Work stress and workload of full-time anesthesiologists in acute care hospitals in Japan
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The number of anesthesiologists per population in Japan is small compared with that in Europe and North America. While there is a growing concern that hard work causes anesthesiologists’ fatigue and may compromise patient safety, the workload and physical stress, as well as the impact of staff support on physicians’ stress have not been assessed in detail. The goal of this study was to evaluate the working environment, anesthesia workload, and occupational stress of anesthesiologists in Japan.
A questionnaire survey was performed targeting 1010 members of the Japanese Society of Anesthesiologists working as anesthesiologists affiliated with acute care hospitals in Japan. Data on background information, working environment, operation anesthesia duties, and stress were collected, and the relationship of work stress with background, environment, and anesthesia duties was evaluated by linear regression analysis.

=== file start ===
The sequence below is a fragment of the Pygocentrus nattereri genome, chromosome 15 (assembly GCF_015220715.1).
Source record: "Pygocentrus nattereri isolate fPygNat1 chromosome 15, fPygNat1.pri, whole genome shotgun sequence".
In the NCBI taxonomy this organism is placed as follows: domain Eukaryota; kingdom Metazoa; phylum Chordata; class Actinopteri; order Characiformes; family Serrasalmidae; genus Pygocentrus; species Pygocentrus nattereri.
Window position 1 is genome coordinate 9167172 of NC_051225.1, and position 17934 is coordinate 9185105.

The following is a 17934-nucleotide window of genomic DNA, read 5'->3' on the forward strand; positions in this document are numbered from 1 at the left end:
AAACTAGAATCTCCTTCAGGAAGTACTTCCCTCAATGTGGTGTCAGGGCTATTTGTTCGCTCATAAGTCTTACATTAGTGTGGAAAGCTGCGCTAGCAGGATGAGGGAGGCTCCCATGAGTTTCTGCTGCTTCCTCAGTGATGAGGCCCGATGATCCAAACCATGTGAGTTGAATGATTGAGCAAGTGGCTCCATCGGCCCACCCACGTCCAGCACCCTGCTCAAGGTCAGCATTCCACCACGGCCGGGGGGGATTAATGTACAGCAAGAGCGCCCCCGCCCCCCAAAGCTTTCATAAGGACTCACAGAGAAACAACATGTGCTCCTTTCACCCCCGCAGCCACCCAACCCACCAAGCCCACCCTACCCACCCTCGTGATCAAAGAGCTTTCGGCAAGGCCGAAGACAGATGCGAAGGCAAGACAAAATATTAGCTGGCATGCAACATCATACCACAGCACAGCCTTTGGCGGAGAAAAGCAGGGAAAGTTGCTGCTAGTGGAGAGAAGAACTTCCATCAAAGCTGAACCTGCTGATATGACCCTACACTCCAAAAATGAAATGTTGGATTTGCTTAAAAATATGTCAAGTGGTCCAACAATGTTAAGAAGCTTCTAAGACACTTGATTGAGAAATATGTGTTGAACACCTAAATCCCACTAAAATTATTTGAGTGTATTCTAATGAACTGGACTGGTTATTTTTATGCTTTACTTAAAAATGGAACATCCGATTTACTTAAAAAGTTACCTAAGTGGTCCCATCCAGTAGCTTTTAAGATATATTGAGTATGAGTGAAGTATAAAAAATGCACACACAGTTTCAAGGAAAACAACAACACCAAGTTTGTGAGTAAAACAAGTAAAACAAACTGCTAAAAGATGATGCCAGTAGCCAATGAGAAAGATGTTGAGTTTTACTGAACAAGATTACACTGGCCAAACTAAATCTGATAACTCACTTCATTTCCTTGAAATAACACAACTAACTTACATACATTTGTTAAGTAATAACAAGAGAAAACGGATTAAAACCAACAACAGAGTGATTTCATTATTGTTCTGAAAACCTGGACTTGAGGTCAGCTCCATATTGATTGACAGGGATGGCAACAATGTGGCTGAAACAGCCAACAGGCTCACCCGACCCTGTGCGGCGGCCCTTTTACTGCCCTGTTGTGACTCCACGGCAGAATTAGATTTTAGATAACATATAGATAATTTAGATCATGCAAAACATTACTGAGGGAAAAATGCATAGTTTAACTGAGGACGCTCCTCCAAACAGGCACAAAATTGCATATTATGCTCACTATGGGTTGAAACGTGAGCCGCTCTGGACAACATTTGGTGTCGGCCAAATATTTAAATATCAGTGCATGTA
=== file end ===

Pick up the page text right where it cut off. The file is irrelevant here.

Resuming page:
Responses were obtained from 383 full-time anesthesiologists (response rate, 43.9%). The total anesthesia time per week was 23.6 h on average. The work stress score was 114.3 ± 30.2 (mean ± SD) when the average workers’ work stress score in Japan was 100. The work stress score was significantly associated with “years of experience” (with experience < 10 years considered as the reference; 10–19 years: β = −0.18, P = 0.02, ≥20 years: β = −0.15, P = 0.04), “hospital with ≥500 beds” (with a hospital with ≤ 299 beds considered as the reference; β = 0.15, P = 0.04), “total time of anesthesia per week” (β = 0.18, P.02), “estimated annual cases managed by an anesthesiologist” (β = 0.12, P = 0.04) and “no-support stress” (β = 0.21, P < 0.01) on linear regression analysis (R2 = 0.12).
Our results provide a quantitative assessment of the duties of anesthesiologists and show that work stress among anesthesiologists is related to workload and other factors.
Key wordsAnesthesiologist Workload Stress Factors causing stress
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